Counting absentee votes
Perhaps it would have been more accurate in my blog post “Hillary wins the popular vote – not” to characterize the inconsistencies in the handling of absentee ballots as a town-by-town situation rather than a blanket statewide scenario. There are not, to my knowledge, any formal statutes that forbid the counting of absentee ballots until or unless the in-person state ballots have been counted first.
However, in conversations with town officials, I have learned that it is not unusual for some officials, faced with late-night eleventh-hour time horizons and an overwhelmingly one-sided vote tally up and down the ballot, to adopt a somewhat laissez-faire attitude and call it a wrap when uncounted or unreceived absentee ballots are not of sufficient number to influence the outcome. To think that every town official adheres to an unfailingly airtight approach – even when the outcome anywhere on the ballot in that district is well beyond even the slightest question – is to have an unrealistic faith in a theoretical process that is naive to a frighteningly mind-numbing degree.
Military ballots are a particularly perplexing quandary. They don’t require postage, being guaranteed safe delivery by virtue of them being submitted by military members. Since there is no postage requiring the cancelation of a postmark, they are often not postmarked. Yet absentee ballots, if postmarked on or before the election, can be received several days after the election and still be valid.
But if a military absentee ballot comes in after the deadline and has no dated postmark (which its not required to have), is it counted or not, especially if the number of such ballots doesn’t affect the outcome? On whose say-so? It’s impossible to determine when it was actually mailed, since there’s no dated postmark, so who gets to make that pure judgment call? The individual town official. When Town XYZ reports that Candidate ABC won 4,522-2,367, the outside world has no concrete way of knowing how many absentee and military votes are or are not counted.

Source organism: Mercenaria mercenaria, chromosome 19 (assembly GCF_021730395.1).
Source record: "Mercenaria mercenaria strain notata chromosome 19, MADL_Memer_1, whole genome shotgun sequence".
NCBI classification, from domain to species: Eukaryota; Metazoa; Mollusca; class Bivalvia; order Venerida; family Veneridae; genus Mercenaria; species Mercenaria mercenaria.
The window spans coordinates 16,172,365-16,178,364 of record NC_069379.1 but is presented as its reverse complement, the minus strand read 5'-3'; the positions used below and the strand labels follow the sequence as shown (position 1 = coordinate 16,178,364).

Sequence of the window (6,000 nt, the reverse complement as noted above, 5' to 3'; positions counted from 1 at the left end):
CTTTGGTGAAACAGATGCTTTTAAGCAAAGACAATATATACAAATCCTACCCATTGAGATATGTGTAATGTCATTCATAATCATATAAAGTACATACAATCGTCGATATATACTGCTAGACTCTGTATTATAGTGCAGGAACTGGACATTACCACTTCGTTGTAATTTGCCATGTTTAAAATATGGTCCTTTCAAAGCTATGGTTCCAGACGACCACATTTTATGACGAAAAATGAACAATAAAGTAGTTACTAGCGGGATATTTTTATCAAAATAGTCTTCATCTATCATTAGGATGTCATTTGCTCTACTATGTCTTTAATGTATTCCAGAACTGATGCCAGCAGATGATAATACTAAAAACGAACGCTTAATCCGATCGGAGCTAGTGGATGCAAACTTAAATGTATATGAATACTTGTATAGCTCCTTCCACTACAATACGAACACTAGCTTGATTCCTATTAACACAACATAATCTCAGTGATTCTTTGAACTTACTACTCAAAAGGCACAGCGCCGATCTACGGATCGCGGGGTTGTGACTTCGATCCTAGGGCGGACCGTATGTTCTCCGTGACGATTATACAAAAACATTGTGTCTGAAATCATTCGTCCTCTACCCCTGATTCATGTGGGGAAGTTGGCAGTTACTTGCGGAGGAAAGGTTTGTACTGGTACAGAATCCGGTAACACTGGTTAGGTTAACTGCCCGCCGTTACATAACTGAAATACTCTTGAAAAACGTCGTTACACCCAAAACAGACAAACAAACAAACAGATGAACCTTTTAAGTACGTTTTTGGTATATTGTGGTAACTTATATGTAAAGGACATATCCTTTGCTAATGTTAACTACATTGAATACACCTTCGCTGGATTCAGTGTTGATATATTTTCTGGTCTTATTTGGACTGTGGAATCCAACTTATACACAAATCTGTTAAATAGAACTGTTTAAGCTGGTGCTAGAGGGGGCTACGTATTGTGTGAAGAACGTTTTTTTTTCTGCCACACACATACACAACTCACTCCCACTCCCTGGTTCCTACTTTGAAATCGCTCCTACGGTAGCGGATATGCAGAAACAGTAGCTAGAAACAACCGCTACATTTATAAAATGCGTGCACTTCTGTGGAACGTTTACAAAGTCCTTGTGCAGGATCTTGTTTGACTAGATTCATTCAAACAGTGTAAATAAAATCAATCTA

Finally, the big picture is the implication that if Clinton won the popular vote, she’s somehow “entitled” to a certain consideration. This kind of thinking betrays the utter ignorance of certain political “analysts” with regard to running a campaign under the Electoral College system. The goal under the EC is to win the state, not maximize the popular vote margin in that state. If a candidate is pretty sure he’ll (or she’ll) win that state, he turns his attention to the next state. If the goal was to maximize the absolute vote count margin within every state, the strategy would be quite different, the ground game would be different, the TV ad buys and strategy would be different, the phone outreach would be different, etc. Faced with the necessity of maximizing his individual vote count, the campaigns run by the respective candidate would have been quite different, with totally unpredictable results compared to the actuals under the Electoral College.
The thought that Hillary may not have won the popular vote, and that she certainly may not have had that been the candidates’ campaign goal, stands.
But they’re generally counted only if their number would potentially alter the outcome.
There is no question that not all absentee ballots are counted.